Russia is a major political ally of Venezuela, which has become increasingly isolated in the world under growing sanctions led by the US and the European Union, which accuse Maduro of undermining democratic institutions to hold onto power, while overseeing an economic and political crisis that is worse than the Great Depression.

Hit by low oil prices and the impact of US sanctions, Maduro is seeking support from allies after winning a second presidential term this year.

Maduro, who took over following the death of Hugo Chavez in 2013, has come under strong pressure from US President Donald Trump’s administration.

After talks last year between Maduro and Putin, Russia, Venezuela’s major creditor, agreed to restructure $3.15 billion of debt from a loan taken out by Caracas in 2011 to finance the purchase of Russian arms.

Russia and Venezuela enjoy a long history of ties and Maduro’s predecessor Chavez, known for his passionate tirades against the United States, was a welcome guest at the Kremlin.

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America’s wars are against American’s interests

War is a racket

Richard Galustian

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To advocate wars are good is insane!

For one, Afghanistan is about a ridiculously flawed US government foreign policy. it is not about ‘winning’ a war as Erik Prince describes in his video.

There is no reason for the US to be in Afghanistan.

Something Mr. Prince seems to fail to understand the reader can judge by watching Prince’s presentation promoting war.

That said, what Erik Prince explains about the military industrial complex is correct. Weapons purchases must be curtailed.

However more importantly, what he fails to say is America must stop its ‘’regime change policy’ and avoid future wars, is the real issue.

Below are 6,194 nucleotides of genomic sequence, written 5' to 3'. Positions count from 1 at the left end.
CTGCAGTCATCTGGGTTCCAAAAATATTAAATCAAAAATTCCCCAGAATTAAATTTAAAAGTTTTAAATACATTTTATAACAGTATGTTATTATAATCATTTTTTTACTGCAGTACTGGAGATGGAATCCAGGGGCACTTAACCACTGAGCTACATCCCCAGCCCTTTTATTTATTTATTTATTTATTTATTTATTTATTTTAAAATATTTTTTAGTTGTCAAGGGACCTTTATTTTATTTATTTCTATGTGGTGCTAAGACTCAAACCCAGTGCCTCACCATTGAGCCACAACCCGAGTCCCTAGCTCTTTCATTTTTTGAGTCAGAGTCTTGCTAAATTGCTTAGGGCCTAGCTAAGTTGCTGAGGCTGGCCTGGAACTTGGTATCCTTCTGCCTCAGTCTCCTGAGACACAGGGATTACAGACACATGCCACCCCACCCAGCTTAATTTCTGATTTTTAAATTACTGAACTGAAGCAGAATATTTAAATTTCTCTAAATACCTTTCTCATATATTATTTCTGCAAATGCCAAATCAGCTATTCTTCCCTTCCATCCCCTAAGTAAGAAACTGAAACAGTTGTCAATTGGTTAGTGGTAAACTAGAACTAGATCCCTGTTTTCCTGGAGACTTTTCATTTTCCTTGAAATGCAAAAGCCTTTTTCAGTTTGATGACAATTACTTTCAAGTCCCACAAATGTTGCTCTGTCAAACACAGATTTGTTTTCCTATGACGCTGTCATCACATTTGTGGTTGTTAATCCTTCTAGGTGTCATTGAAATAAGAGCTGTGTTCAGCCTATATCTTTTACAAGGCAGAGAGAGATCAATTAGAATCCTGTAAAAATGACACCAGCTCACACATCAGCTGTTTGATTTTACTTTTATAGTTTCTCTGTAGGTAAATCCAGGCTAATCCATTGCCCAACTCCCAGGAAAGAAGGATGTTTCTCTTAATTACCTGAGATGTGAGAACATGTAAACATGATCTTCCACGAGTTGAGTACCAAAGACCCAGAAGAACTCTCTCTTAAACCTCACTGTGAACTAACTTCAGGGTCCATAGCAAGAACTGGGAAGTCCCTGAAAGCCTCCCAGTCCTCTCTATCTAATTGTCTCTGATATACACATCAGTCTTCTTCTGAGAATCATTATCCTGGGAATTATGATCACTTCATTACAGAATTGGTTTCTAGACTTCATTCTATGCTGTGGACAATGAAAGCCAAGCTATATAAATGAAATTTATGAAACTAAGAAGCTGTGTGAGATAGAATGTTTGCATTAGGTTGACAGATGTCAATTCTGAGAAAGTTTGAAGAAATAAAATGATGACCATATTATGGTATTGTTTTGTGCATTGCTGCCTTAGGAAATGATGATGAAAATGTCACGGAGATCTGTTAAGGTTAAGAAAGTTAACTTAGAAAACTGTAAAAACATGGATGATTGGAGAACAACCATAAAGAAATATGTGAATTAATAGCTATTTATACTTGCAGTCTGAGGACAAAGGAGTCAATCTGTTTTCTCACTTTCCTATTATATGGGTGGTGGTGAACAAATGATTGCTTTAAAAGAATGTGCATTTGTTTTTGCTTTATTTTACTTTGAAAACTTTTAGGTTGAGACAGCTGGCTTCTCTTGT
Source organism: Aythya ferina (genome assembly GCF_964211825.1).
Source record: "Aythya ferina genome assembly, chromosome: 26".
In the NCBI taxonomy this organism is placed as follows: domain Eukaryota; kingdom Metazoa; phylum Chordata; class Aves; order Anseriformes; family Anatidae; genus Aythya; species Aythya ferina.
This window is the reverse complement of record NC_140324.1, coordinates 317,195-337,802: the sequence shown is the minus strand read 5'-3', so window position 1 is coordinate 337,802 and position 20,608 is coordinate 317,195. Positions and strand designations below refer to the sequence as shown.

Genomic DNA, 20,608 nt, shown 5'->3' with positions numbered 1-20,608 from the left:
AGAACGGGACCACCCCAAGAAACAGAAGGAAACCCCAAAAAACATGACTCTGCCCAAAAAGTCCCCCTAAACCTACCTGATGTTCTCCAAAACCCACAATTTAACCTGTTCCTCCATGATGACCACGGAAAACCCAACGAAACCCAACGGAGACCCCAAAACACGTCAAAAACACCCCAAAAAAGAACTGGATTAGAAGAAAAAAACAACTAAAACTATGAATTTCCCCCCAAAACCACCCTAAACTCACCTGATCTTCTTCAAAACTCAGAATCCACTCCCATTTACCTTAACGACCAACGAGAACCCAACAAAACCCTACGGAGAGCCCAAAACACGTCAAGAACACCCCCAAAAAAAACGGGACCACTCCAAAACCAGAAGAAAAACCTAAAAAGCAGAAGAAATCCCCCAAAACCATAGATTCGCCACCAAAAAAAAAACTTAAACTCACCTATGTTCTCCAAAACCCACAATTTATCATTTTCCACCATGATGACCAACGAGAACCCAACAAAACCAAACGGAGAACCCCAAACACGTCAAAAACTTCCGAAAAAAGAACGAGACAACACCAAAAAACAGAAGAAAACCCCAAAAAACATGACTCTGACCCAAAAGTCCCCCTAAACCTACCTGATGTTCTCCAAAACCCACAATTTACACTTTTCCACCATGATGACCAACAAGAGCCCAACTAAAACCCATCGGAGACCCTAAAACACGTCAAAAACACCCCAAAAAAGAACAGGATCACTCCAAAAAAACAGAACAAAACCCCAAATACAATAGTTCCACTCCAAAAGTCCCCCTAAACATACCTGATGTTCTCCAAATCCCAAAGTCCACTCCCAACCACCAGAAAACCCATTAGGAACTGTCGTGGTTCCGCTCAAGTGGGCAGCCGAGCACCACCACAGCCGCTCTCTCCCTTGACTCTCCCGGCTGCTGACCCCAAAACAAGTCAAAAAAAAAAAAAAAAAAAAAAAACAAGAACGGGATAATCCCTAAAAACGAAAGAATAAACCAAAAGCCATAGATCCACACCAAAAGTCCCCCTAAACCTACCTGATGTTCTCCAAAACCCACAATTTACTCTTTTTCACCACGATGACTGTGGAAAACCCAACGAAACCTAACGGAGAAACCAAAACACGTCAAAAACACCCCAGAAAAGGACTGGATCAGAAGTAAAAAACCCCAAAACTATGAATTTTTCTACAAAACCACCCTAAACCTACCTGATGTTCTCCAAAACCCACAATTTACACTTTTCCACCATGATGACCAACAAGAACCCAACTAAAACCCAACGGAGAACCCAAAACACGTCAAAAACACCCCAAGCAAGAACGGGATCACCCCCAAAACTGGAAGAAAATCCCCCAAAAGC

To provoke war for example with Russia or China is absolute insanity producing eventually only nuclear armageddon, the consequence is the destruction of the planet.

Trillions of dollars should not be spent (and wasted) by the Pentagon but that money should be used to build America’s roads; expand railways; build hospitals and schools, etc.

Especially also to pay much needed disability benefits to disabled vets who wasted their lives in past pointless wars from Korea to Vietnam to Iraq et al. Americans soldiers need to ‘go home’.

Withdrawing its unnecessary US bases worldwide; a left over outdated idea from the end of WW11, such as America’s military presence in Korea, Japan, Germany; the Persian Gulf, even in the UK.

Foreign military interventions are adventures pursued by ‘elites’ interests, ‘using’ NATO in most cases, as its tool, only for their (the elites) profit at the expense of ordinary people.

“War is a Racket” to quote the much decorated hero and patriot, US Marine, Major General Smedley Butler.

We can learn from history to understand America’s current predicament.

Brown Brothers Harriman in New York in the 1930s financed Hitler and Mussolini right up to the day war was declared by Roosevelt following the attack on Pearl Harbour.